Happy to take any suggestions or input. Going to take my time and live with a blow up mattress for a while, but I thought ventilation was key to making her livable!
 

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Congratulations with your new van.

You will want one of our adapters for your vent install. You might also consider some Thinsulate automotive grade insulation but that could come later.

There are a lot of opinions regarding solar panels but rigid panels seem to be preferred over the flexible ones. The magnets will probably hold them OK but those will likely mar the paint on your roof and heat generated by the panels will transfer into the interior.

If you use your chassis battery for house loads you may want to consider a low voltage cutoff. The chassis batteries are not deep cycle so they won't last as long if you draw them down frequently.

There is a way to replace the bulbs in the existing cargo light fixtures. Here's how: https://www.fordtransitusaforum.com/camper-vans-conversions/24553-considering-130wb-medium-roof-sports-wagon-r-d-work-31.html#post986012

Please call or write if you have further questions or want to discuss your build plans. Its what I do everyday.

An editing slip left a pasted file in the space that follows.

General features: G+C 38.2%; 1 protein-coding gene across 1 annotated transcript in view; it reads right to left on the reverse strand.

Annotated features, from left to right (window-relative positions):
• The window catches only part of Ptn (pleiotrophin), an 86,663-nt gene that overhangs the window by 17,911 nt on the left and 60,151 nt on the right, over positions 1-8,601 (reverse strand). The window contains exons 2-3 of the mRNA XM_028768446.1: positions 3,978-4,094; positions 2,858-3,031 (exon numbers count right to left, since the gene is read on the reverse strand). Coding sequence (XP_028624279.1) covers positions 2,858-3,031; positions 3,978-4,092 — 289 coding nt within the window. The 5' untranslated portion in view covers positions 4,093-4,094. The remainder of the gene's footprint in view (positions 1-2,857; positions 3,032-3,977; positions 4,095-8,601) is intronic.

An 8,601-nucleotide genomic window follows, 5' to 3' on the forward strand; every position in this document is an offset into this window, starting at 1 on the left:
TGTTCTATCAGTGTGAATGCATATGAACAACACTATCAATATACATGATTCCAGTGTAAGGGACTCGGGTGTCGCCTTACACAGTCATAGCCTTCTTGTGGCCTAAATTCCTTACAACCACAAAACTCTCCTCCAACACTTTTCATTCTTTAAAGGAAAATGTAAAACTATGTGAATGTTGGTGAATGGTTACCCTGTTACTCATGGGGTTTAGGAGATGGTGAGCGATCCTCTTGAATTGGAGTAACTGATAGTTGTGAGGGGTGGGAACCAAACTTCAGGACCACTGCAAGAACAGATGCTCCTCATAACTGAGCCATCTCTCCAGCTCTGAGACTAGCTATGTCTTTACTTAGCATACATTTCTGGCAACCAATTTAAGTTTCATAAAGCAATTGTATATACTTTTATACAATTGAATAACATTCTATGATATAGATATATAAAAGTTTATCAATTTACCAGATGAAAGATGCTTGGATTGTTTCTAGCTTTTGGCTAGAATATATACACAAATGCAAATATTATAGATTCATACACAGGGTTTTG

All the best,
Hein
DIYvan
541 490 5098
 

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Discussion Starter #3
Wise words! Thank you

Thanks Hein, I was considering one of your adaptors already, I have followed your work for a while, ever since I started to plan.

I will insulate top to bottom eventually but I’d like to plan and start installing my wiring and cutting any needed holes first! I figure the vent fan will do for now to keep it cooler until I can insulate. I also have a buddy who offered to spray foam the interior, he does it professionally and that may be ideal.

As for batteries, I’ve already ordered a set of deep cycle/cranking batteries with quite a bit more power, the stock battery will be replaced for now and if I find in the future that I really need a separate starting battery I’ll add a separate one.

I did get three 100w rigid solar panels, as for the mounting method, the magnets I got are quite strong, they will have rubber on their bases to protect the paint, though I’ve also considered getting the top covered with white van wrap to keep it cooler and that would also protect the paint. The magnets will mount into the corner holes of the panels and keep them high just enough that there will be enough air flow under them to prevent heat build up.

Thanks for your input! I’m sure we will talk more!